Report: FBI Collaborated with Dem Oppo Research Firm to Smear Trump
The D.C. firm that commissioned the Russia intelligence dossier smearing President Donald Trump is refusing to answer questions and provide records to the Senate panel investigating its connections to the Democratic Party, according to the New York Post's Paul Sperry. The so-called "dodgy dossier" helped spark the Russia scandal that has been bedeviling Trump since the election. Astonishingly, the FBI became involved with the dossier last summer, even though it knew the salacious report lacked credibility -- and now it is also stonewalling the Senate Judiciary Committee.
Fusion GPS calls itself a “research and strategic intelligence firm” but is well known in Washington to be an opposition-research group for Democrats. According to Sperry, the firm's founders are "more political activists than journalists" and have "a pro-Hillary, anti-Trump agenda."
“These weren’t mercenaries or hired guns,” a congressional source familiar with the dossier probe said. “These guys had a vested personal and ideological interest in smearing Trump and boosting Hillary’s chances of winning the White House.”
Fusion GPS was on the payroll of an unidentified Democratic ally of Clinton when it hired a long-retired British spy to dig up dirt on Trump. In 2012, Democrats hired Fusion GPS to uncover dirt on GOP presidential nominee Mitt Romney. And in 2015, Democrat ally Planned Parenthood retained Fusion GPS to investigate pro-life activists protesting the abortion group.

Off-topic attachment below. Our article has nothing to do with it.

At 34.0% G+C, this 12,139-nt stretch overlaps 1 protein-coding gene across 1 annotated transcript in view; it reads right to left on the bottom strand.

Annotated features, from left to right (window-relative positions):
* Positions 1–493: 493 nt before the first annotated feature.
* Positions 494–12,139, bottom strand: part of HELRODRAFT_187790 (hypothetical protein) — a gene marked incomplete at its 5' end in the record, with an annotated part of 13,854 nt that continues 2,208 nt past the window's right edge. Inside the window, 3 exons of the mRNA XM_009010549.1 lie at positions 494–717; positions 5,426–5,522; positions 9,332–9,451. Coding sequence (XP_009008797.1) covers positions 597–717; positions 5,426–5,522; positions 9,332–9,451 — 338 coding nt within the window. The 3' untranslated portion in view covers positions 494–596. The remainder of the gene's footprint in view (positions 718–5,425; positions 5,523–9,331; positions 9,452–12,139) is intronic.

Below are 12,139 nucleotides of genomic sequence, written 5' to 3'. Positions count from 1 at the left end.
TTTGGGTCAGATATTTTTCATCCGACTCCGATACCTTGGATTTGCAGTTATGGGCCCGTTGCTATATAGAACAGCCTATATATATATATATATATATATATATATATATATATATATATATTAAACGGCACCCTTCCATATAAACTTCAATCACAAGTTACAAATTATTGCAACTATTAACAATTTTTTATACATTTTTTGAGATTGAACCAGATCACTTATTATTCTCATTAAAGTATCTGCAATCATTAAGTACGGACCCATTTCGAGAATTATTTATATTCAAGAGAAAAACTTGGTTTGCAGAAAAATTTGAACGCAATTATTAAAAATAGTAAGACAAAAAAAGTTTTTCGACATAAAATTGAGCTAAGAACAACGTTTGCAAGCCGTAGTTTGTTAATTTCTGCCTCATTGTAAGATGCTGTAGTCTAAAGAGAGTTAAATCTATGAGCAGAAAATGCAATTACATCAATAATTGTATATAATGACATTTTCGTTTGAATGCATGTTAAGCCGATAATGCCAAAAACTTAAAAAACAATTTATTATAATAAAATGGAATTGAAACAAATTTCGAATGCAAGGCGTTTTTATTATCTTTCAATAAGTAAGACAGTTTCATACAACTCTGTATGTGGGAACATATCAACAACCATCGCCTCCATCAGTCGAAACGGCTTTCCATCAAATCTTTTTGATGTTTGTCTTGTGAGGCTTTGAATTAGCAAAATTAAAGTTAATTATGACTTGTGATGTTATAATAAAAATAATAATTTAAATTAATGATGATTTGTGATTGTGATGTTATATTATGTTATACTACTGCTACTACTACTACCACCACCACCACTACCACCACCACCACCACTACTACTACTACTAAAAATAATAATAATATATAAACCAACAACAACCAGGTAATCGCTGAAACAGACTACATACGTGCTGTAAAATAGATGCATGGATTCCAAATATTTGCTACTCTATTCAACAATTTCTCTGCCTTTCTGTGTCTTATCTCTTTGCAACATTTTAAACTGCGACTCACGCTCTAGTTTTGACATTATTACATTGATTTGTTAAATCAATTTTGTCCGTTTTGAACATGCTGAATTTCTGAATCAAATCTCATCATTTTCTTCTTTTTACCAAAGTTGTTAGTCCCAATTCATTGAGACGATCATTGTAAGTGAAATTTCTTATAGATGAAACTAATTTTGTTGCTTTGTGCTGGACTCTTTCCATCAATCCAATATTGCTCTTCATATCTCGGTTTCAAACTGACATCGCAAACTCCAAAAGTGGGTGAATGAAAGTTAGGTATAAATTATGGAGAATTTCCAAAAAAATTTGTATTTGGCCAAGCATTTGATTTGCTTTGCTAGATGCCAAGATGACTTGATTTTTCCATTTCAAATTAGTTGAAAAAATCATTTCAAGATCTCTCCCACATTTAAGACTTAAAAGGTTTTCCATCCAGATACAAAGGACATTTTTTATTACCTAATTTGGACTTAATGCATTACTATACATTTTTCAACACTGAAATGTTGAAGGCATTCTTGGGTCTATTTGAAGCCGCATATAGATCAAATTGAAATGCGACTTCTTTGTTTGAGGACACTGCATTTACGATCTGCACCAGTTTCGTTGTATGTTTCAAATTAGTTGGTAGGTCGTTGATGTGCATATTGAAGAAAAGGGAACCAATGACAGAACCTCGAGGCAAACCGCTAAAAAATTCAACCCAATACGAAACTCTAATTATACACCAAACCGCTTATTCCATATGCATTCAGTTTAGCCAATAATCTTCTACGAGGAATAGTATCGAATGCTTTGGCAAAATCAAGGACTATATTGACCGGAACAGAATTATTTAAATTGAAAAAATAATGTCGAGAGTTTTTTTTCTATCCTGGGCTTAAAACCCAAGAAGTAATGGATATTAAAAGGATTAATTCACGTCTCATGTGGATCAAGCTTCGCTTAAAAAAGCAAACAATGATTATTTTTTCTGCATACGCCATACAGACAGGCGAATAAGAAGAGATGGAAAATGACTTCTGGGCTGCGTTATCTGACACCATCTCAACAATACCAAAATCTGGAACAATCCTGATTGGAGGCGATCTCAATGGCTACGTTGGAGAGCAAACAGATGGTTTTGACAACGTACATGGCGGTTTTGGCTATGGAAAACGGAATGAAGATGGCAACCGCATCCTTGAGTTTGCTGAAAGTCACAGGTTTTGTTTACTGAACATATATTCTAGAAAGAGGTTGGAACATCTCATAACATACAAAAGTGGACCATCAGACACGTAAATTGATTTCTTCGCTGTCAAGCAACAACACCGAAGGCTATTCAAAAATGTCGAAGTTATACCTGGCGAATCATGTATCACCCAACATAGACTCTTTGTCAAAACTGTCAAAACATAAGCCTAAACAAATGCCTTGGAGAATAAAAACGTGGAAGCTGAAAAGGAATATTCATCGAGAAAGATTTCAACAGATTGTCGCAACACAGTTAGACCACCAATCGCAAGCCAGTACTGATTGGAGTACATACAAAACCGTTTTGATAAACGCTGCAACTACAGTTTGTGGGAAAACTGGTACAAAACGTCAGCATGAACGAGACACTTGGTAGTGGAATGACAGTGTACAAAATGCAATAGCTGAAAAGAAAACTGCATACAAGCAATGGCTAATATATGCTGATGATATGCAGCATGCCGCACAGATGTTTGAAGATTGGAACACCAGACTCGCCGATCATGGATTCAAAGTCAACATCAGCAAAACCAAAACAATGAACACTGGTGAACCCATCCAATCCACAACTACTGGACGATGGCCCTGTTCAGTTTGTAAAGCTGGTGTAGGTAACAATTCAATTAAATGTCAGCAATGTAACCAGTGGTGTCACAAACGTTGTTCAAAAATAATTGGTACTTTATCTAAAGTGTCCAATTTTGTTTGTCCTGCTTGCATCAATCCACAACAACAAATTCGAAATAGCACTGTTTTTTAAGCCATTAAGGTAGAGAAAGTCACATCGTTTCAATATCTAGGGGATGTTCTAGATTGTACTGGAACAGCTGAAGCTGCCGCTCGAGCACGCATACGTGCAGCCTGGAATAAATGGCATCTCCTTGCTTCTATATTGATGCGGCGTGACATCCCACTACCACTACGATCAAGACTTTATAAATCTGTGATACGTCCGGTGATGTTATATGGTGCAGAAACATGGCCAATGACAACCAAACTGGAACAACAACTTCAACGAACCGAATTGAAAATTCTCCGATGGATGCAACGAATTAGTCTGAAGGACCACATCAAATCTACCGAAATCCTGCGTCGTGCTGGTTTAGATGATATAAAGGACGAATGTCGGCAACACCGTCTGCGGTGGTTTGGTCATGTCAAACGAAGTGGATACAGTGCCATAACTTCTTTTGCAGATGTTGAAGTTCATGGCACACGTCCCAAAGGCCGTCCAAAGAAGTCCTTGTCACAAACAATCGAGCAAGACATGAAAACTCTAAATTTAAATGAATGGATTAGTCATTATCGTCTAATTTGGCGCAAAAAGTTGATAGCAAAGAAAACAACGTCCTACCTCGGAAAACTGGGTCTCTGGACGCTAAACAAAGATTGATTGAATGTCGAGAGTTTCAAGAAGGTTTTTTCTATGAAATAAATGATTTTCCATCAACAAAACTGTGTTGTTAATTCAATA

More, federal records show a key co-founder and partner in the firm was a Hillary Clinton donor and supporter of her presidential campaign.
In September 2016, while Fusion GPS was quietly shopping the dirty dossier on Trump around Washington, its co-founder and partner Peter R. Fritsch contributed at least $1,000 to the Hillary Victory Fund and the Hillary For America campaign, Federal Election Commission data show. His wife also donated money to Hillary’s campaign.
Property records show that in June 2016, as Clinton allies bankrolled Fusion GPS, Fritsch bought a six-bedroom, five-bathroom home in Bethesda, Md., for $2.3 million.
Fritsch did not respond to requests for comment. A lawyer for Fusion GPS said the firm’s work is confidential.
Sources say Fusion GPS had its own interest, beyond those of its clients, in promulgating negative gossip about Trump.
Fritsch, who served as the Journal’s bureau chief in Mexico City and has lectured at the liberal Wilson Center’s Mexico Institute, married into a family with Mexican business interests. His wife, Beatriz Garcia, formerly worked as an executive at Grupo Dina, a manufacturer of trucks and buses in Mexico City that benefits from NAFTA, which Trump opposes.
Fritsch’s Fusion GPS partner Thomas Catan, who grew up in Britain, once edited a business magazine in Mexico, moreover. A third founding partner, Glenn Simpson, is reported to have shared dark views of both Russian President Vladimir Putin and Trump. Before joining Fusion GPS, Simpson did opposition research for a former Clinton White House operative.